The surgeon went over me again with fingers and eyes. She poked, prodded, and explored. Her attendants and nurses wiped, bathed, and washed me down to make her inspection easier. They lathed and dried me, but finally provided a modesty towel. When she completed her inspection again, she washed her hands for the twentieth or so time and waved a dry, slightly raisined finger in front of my nose.
“I left some of the bruising. Bruises are tricky, and where nothing is broken, it’s far better you heal on your own. Likewise, some of the non-serious cuts I left alone. I got most of your lichtenberg scars, but you invoked that. You will bear some remnant of it for all your life. Your feet are fine. Your hands are fine. You have lost a lot of blood, and the best remedy for that is sleep and food. Pasta, rice, beans, and vegetables.” She waved her finger at me. “Lots of colors in the vegetables. The more colors the better.”
“Regarding your burn–” she paused to think “—it’s called a bane. It’s like a curse. It will fade slowly, but it will fade. Within a month or two it will be gone. In the mean time, avoid anything cold. Don’t play in the snow, don’t go outside without a coat, don’t drink anything with ice in it.”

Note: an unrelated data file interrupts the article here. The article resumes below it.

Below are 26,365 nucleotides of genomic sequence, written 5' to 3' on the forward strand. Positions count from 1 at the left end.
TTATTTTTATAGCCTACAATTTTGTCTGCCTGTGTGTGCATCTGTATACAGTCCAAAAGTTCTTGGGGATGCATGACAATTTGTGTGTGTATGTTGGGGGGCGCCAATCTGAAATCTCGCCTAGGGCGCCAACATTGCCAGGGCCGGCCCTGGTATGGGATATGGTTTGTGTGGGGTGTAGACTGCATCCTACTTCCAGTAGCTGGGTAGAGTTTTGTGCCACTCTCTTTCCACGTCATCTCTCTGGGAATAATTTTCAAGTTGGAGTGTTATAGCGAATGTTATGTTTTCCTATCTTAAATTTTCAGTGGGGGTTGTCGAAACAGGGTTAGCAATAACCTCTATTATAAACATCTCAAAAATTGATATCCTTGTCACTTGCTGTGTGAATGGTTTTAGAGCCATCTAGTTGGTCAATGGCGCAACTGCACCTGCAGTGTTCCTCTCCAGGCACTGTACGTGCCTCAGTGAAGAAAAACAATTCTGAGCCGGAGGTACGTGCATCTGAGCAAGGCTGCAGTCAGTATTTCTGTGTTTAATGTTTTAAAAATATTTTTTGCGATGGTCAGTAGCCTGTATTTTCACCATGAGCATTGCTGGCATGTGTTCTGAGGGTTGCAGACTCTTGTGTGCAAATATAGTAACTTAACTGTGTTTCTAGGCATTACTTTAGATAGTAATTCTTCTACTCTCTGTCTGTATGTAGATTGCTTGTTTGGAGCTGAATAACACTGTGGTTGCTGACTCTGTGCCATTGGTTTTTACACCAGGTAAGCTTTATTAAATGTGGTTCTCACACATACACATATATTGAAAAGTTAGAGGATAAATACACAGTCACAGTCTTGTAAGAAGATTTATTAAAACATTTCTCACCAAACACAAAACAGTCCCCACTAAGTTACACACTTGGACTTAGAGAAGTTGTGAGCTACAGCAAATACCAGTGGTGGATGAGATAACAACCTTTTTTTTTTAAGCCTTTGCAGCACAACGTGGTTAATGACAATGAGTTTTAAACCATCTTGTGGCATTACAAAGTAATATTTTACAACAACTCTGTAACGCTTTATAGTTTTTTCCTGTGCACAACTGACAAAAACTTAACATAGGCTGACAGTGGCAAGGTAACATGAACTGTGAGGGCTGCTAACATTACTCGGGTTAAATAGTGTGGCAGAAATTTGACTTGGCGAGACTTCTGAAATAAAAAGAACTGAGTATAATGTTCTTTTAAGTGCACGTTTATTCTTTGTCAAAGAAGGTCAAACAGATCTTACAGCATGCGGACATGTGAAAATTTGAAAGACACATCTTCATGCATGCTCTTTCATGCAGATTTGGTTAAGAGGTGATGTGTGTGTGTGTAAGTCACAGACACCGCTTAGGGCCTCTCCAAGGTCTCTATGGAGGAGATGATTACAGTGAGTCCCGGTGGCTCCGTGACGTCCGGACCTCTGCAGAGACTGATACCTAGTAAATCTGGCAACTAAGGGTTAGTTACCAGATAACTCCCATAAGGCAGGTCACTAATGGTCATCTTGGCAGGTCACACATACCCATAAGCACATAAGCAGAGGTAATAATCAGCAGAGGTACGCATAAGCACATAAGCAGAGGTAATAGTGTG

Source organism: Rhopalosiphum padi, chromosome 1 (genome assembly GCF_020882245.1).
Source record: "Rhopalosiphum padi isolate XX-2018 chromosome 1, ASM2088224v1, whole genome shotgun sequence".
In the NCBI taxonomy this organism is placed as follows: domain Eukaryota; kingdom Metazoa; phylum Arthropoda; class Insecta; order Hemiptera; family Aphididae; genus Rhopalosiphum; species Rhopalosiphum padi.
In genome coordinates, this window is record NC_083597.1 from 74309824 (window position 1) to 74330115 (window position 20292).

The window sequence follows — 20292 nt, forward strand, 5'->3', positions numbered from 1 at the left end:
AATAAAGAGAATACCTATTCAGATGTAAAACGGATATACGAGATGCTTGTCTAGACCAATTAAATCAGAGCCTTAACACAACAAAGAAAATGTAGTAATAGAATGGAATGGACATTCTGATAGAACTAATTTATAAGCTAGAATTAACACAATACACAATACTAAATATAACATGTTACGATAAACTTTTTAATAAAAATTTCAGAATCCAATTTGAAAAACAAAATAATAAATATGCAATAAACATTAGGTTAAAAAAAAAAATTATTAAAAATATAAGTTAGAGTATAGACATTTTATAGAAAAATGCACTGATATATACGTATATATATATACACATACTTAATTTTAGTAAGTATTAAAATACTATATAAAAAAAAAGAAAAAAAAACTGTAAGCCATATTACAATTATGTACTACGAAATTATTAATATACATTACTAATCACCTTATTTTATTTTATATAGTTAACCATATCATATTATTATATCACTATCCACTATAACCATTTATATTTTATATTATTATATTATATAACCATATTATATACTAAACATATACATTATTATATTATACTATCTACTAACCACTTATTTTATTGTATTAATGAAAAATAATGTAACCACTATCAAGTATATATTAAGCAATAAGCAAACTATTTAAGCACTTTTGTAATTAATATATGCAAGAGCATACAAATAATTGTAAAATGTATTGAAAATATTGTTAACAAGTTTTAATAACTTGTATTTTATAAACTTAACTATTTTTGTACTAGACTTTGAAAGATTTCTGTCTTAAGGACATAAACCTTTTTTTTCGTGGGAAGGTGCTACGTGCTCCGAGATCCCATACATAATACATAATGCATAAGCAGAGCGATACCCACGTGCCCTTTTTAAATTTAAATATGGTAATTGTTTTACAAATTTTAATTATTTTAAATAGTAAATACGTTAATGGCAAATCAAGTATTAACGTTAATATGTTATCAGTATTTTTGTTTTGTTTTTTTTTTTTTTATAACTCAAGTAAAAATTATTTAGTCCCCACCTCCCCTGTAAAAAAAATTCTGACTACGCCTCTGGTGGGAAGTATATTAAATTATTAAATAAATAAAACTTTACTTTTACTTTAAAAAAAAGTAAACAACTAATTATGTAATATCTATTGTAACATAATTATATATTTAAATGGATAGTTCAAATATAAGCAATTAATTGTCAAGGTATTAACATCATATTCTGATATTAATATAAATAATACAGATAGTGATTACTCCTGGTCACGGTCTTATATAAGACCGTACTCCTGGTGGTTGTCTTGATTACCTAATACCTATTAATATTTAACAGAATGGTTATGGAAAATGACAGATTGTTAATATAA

“Why?” I asked. Everything was getting a bit much, and I was feeling foggy again.
She thought again. There were a lot of other people in the room with us. Assistants took care of equipment. Nurses pulled a blanket to my chest. Several assistants filled out paperwork. None of them seemed to be paying attention.
People were paying attention to me again, and my methods of becoming famous had not improved.
“You know how you got that,” said the doctor-lady. “You may not know what it was, but someone decided to kill you. I bet you know who.
“Cold banes are rare. Usually I see fire or lightning, but…” She obviously thought something and kept it to herself. “Cold will kill you, young man. Very quickly. Things that should never harm you, a brisk morning when you forget a coat, will make you injured or ill. True cold, like a snowball, a fall on ice, or whatever gave you that bruise in the first place, will bring you swiftly to a sure death.”
I asked, “And you can’t remove it?”
“Who cursed you?”
“Eh,” I stammered. “It’s foggy.”
“Ah.” She did not look convinced. “The bane will fade on its own. Every day, your body burns it away, and without a trigger, it poses you no harm. If we remove it suddenly, there is a chance it will activate. What’s your name, young man?”
“Vincent Rashak,” I replied. It was an Unnish name. I could pass for Unnish.
“Vincent, I’m Doctor Thay. I hope to see you again, just not like this. Get some sleep.” She patted my head like I was a dog, and two orderlies wheeled my bed out.